Surgeon General Calls for Warning Labels on Social Media Platforms

The United States Surgeon General, Dr. Vivek Murthy, announced on Monday that he would push for a warning label on social media platforms advising parents that using the platforms might damage adolescents’ mental health.

Warning labels — like those that appear on tobacco and alcohol products — are one of the most powerful tools available to the nation’s top health official, but Dr. Murthy cannot unilaterally require them; the action requires approval by Congress. No such legislation has yet been introduced in either chamber.

A warning label would send a powerful message to parents “that social media has not been proved safe,” Dr. Murthy wrote in an essay published in The New York Times opinion section on Monday.

In his essay, he cast the effects of social media on children and teenagers as a public health risk on par with road fatalities or contaminated food.

“Why is it that we have failed to respond to the harms of social media when they are no less urgent or widespread than those posed by unsafe cars, planes or food?” Dr. Murthy wrote. “These harms are not a failure of willpower and parenting; they are the consequence of unleashing powerful technology without adequate safety measures, transparency or accountability.”

Dr. Murthy pointed to research that showed that teens who spent more than three hours a day on social media faced a significantly higher risk of mental health problems, and that 46 percent of adolescents said social media made them feel worse about their bodies.

U.S. teens are spending an average of 4.8 hours per day on social media platforms like YouTube, TikTok and Instagram, according to a Gallup survey of more than 1,500 adolescents released last fall.

In an interview last month, Dr. Murthy said he had repeatedly heard from young people who “can’t get off the platforms,” often finding that hours had passed when they had intended to just check their feeds.

“The platforms are designed to maximize how much time we all spend on them,” he said. “It’s one thing to do that to an adult, and another thing to do it to a child, whose impulse control is still developing, whose brain is at a sensitive phase of development.”

Past warning labels have had significant effects on behavior. In 1965, after a landmark report from the Surgeon General, Congress voted to require all cigarette packages distributed in the United States to carry a warning that using the product “may be hazardous to your health.”

That was the beginning of a 50-year decline in smoking. When the warning labels appeared, around 42 percent of U.S. adults were daily cigarette smokers; by 2021, that portion had dropped to 11.5 percent.

There is fierce debate among researchers about whether social media is behind the crisis in child and adolescent mental health. In his new book, “The Anxious Generation,” the social psychologist Jonathan Haidt points to the 2007 release of the Apple iPhone as an inflection point, setting off a sharp increase in suicidal behavior and reports of despair.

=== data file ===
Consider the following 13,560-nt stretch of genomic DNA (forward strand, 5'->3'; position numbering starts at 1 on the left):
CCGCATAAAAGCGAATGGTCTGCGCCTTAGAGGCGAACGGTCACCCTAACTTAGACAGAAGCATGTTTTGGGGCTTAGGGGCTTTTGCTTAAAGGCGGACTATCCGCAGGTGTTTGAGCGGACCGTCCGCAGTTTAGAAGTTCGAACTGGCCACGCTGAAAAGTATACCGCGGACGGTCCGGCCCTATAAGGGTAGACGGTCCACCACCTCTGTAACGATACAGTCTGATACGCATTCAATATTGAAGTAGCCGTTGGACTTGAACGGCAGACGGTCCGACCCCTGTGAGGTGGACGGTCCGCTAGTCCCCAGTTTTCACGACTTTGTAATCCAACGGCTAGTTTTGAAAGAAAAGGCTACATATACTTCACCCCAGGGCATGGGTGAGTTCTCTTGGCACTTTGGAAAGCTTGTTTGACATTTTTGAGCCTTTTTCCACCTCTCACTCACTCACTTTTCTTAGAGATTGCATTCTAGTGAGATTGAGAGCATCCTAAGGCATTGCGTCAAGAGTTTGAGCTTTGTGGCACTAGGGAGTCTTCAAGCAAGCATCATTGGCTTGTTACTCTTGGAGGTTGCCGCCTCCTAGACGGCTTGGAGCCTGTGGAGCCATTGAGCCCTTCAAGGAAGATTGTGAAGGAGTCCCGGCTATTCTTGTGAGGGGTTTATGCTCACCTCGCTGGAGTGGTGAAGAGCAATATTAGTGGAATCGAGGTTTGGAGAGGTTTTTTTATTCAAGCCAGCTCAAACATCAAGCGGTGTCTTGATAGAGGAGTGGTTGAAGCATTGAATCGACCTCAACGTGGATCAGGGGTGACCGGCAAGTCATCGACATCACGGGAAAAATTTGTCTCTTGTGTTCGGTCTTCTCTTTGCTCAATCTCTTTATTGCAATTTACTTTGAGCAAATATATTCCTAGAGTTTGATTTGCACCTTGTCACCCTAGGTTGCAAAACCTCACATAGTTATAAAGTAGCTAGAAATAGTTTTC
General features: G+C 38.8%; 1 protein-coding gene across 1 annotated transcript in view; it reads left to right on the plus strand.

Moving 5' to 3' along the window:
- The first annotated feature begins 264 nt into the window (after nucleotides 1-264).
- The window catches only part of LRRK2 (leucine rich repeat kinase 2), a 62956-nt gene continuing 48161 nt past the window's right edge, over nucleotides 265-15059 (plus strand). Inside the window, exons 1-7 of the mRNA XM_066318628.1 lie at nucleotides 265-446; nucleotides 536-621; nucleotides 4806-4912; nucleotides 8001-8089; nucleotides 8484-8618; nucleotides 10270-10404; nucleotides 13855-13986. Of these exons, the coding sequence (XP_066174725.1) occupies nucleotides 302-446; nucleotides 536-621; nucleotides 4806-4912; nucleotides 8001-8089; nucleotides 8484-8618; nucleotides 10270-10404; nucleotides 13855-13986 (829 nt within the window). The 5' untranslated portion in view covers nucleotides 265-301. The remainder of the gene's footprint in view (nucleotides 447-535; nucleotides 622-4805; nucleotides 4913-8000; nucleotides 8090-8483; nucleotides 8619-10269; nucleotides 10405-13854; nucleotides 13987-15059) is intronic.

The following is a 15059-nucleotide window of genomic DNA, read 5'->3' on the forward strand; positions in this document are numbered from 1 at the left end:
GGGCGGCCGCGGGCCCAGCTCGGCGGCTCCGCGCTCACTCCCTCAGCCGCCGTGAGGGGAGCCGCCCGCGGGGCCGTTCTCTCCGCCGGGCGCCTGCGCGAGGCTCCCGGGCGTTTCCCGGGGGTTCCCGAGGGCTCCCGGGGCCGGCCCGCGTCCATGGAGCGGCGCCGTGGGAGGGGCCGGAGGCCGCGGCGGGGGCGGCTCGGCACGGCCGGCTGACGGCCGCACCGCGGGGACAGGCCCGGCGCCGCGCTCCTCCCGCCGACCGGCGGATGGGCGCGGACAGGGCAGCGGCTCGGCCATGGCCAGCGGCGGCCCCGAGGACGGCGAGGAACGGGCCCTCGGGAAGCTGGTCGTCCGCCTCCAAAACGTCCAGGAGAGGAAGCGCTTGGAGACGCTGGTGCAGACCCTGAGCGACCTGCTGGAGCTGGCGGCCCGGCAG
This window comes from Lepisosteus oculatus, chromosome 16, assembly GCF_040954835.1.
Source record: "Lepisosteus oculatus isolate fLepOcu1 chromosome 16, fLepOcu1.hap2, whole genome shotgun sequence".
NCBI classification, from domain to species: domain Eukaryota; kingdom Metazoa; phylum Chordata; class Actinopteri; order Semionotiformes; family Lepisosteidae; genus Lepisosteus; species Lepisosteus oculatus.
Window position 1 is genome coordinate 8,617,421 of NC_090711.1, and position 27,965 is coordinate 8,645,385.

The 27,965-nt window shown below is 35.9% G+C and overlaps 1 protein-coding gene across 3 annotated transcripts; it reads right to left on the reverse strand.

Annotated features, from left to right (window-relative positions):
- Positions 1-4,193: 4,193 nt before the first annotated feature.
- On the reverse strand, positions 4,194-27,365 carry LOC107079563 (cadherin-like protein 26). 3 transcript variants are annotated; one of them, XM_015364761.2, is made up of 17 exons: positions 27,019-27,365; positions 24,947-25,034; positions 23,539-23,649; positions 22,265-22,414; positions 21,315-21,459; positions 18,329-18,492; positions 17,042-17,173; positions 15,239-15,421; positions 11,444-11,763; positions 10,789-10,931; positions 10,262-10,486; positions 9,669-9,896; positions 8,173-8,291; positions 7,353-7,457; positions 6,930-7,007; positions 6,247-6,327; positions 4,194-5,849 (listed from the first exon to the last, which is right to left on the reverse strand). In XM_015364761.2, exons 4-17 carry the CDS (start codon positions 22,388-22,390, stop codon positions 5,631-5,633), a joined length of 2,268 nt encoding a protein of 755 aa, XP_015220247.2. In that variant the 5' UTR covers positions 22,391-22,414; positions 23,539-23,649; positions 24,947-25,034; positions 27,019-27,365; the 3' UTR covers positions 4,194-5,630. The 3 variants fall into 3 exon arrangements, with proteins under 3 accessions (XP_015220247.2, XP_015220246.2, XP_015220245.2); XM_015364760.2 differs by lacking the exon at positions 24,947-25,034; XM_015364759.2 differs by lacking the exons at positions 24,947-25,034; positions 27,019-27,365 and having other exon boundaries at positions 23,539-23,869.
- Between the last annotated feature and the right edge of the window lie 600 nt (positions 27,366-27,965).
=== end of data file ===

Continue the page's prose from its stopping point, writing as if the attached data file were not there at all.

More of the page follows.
Other experts say that, while the rise of social media has coincided with declines in well-being, there is no evidence that one caused the other, and point instead to factors like economic hardship, social isolation, racism, school shootings and the opioid crisis.

Dr. Murthy has long indicated that he views social media as a health risk. In May 2023, he issued an advisory on the subject, warning that “there are ample indicators that social media can also have a profound risk of harm to the mental health and well-being of children and adolescents.”

In that statement, Dr. Murthy acknowledged that the effects of social media on adolescent mental health were not fully understood. Research suggests the platforms offer both risks and benefits, providing community for young people who might otherwise feel marginalized.

Still, it urged parents to begin setting limits on their children’s social media use immediately, and to keep mealtimes device-free.

With his call for a warning label, Dr. Murthy is further dialing up the tone of urgency.

“One of the most important lessons I learned in medical school was that in an emergency, you don’t have the luxury to wait for perfect information,” he wrote. “You assess the available facts, you use your best judgment, and you act quickly.”

Recalling the words of a tearful mother whose child had died of suicide after being bullied online, he compared the current moment with landmark public health campaigns of the past.

“There is no seatbelt for parents to click, no helmet to snap in place, no assurance that trusted experts have investigated and ensured that these platforms are safe for kids,” he wrote. “There are just parents and their children, trying to figure it out on their own, pitted against some of the best product engineers and most well-resourced companies in the world.”

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